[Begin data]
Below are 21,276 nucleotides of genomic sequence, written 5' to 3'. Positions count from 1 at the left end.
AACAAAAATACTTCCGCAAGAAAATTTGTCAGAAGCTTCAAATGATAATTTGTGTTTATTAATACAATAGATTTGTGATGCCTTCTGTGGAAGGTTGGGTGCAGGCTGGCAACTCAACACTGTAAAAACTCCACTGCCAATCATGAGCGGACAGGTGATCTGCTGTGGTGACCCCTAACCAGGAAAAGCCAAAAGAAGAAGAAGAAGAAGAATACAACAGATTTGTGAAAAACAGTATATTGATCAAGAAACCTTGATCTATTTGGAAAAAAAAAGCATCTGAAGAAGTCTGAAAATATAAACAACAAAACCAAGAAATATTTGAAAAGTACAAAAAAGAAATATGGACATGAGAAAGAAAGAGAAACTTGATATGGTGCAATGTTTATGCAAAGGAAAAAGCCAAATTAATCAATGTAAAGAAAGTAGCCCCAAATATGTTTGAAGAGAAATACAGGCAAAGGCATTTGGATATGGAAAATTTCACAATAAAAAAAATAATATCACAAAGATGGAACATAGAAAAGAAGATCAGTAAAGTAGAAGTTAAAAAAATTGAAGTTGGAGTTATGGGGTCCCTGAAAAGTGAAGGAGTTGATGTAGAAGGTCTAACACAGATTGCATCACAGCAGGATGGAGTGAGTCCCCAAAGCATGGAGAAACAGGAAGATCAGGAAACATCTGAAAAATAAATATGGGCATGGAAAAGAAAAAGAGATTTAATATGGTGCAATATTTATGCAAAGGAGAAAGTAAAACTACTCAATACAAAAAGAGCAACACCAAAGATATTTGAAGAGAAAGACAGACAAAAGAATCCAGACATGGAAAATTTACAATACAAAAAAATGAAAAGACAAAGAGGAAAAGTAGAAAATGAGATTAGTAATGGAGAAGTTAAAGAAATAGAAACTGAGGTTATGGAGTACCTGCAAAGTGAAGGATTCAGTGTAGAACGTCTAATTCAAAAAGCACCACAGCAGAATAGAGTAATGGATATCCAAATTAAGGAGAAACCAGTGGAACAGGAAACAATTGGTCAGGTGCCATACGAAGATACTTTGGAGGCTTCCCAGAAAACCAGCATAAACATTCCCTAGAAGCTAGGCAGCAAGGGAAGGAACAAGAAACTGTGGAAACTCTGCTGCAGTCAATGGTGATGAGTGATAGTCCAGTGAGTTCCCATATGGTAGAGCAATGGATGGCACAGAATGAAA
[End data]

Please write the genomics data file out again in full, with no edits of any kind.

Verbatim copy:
Below are 21,276 nucleotides of genomic sequence, written 5' to 3'. Positions count from 1 at the left end.
AACAAAAATACTTCCGCAAGAAAATTTGTCAGAAGCTTCAAATGATAATTTGTGTTTATTAATACAATAGATTTGTGATGCCTTCTGTGGAAGGTTGGGTGCAGGCTGGCAACTCAACACTGTAAAAACTCCACTGCCAATCATGAGCGGACAGGTGATCTGCTGTGGTGACCCCTAACCAGGAAAAGCCAAAAGAAGAAGAAGAAGAAGAATACAACAGATTTGTGAAAAACAGTATATTGATCAAGAAACCTTGATCTATTTGGAAAAAAAAAGCATCTGAAGAAGTCTGAAAATATAAACAACAAAACCAAGAAATATTTGAAAAGTACAAAAAAGAAATATGGACATGAGAAAGAAAGAGAAACTTGATATGGTGCAATGTTTATGCAAAGGAAAAAGCCAAATTAATCAATGTAAAGAAAGTAGCCCCAAATATGTTTGAAGAGAAATACAGGCAAAGGCATTTGGATATGGAAAATTTCACAATAAAAAAAATAATATCACAAAGATGGAACATAGAAAAGAAGATCAGTAAAGTAGAAGTTAAAAAAATTGAAGTTGGAGTTATGGGGTCCCTGAAAAGTGAAGGAGTTGATGTAGAAGGTCTAACACAGATTGCATCACAGCAGGATGGAGTGAGTCCCCAAAGCATGGAGAAACAGGAAGATCAGGAAACATCTGAAAAATAAATATGGGCATGGAAAAGAAAAAGAGATTTAATATGGTGCAATATTTATGCAAAGGAGAAAGTAAAACTACTCAATACAAAAAGAGCAACACCAAAGATATTTGAAGAGAAAGACAGACAAAAGAATCCAGACATGGAAAATTTACAATACAAAAAAATGAAAAGACAAAGAGGAAAAGTAGAAAATGAGATTAGTAATGGAGAAGTTAAAGAAATAGAAACTGAGGTTATGGAGTACCTGCAAAGTGAAGGATTCAGTGTAGAACGTCTAATTCAAAAAGCACCACAGCAGAATAGAGTAATGGATATCCAAATTAAGGAGAAACCAGTGGAACAGGAAACAATTGGTCAGGTGCCATACGAAGATACTTTGGAGGCTTCCCAGAAAACCAGCATAAACATTCCCTAGAAGCTAGGCAGCAAGGGAAGGAACAAGAAACTGTGGAAACTCTGCTGCAGTCAATGGTGATGAGTGATAGTCCAGTGAGTTCCCATATGGTAGAGCAATGGATGGCACAGAATGAAA